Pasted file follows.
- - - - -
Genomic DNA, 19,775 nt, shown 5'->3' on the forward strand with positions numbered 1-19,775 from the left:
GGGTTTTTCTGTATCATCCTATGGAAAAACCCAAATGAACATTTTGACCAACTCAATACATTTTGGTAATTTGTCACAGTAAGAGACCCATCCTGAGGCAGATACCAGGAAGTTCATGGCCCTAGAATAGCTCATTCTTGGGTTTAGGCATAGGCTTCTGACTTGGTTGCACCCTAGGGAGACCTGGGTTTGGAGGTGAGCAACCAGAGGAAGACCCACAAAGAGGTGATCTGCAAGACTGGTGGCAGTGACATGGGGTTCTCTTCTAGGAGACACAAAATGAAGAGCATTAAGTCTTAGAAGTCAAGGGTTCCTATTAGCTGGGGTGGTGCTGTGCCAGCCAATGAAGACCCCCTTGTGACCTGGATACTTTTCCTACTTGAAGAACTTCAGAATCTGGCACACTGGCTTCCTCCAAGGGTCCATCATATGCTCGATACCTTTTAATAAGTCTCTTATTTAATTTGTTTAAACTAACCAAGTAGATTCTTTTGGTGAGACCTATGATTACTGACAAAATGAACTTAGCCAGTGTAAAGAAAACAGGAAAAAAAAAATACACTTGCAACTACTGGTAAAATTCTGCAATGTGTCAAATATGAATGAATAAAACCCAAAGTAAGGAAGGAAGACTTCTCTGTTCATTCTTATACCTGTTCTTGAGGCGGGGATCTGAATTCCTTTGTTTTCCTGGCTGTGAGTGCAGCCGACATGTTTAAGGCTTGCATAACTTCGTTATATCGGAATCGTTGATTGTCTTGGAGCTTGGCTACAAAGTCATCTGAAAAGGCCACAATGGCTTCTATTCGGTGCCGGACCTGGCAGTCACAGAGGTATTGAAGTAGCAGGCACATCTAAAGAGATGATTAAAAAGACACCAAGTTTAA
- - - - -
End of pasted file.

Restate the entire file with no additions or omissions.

Genomic DNA, 19,775 nt, shown 5'->3' on the forward strand with positions numbered 1-19,775 from the left:
GGGTTTTTCTGTATCATCCTATGGAAAAACCCAAATGAACATTTTGACCAACTCAATACATTTTGGTAATTTGTCACAGTAAGAGACCCATCCTGAGGCAGATACCAGGAAGTTCATGGCCCTAGAATAGCTCATTCTTGGGTTTAGGCATAGGCTTCTGACTTGGTTGCACCCTAGGGAGACCTGGGTTTGGAGGTGAGCAACCAGAGGAAGACCCACAAAGAGGTGATCTGCAAGACTGGTGGCAGTGACATGGGGTTCTCTTCTAGGAGACACAAAATGAAGAGCATTAAGTCTTAGAAGTCAAGGGTTCCTATTAGCTGGGGTGGTGCTGTGCCAGCCAATGAAGACCCCCTTGTGACCTGGATACTTTTCCTACTTGAAGAACTTCAGAATCTGGCACACTGGCTTCCTCCAAGGGTCCATCATATGCTCGATACCTTTTAATAAGTCTCTTATTTAATTTGTTTAAACTAACCAAGTAGATTCTTTTGGTGAGACCTATGATTACTGACAAAATGAACTTAGCCAGTGTAAAGAAAACAGGAAAAAAAAAATACACTTGCAACTACTGGTAAAATTCTGCAATGTGTCAAATATGAATGAATAAAACCCAAAGTAAGGAAGGAAGACTTCTCTGTTCATTCTTATACCTGTTCTTGAGGCGGGGATCTGAATTCCTTTGTTTTCCTGGCTGTGAGTGCAGCCGACATGTTTAAGGCTTGCATAACTTCGTTATATCGGAATCGTTGATTGTCTTGGAGCTTGGCTACAAAGTCATCTGAAAAGGCCACAATGGCTTCTATTCGGTGCCGGACCTGGCAGTCACAGAGGTATTGAAGTAGCAGGCACATCTAAAGAGATGATTAAAAAGACACCAAGTTTAA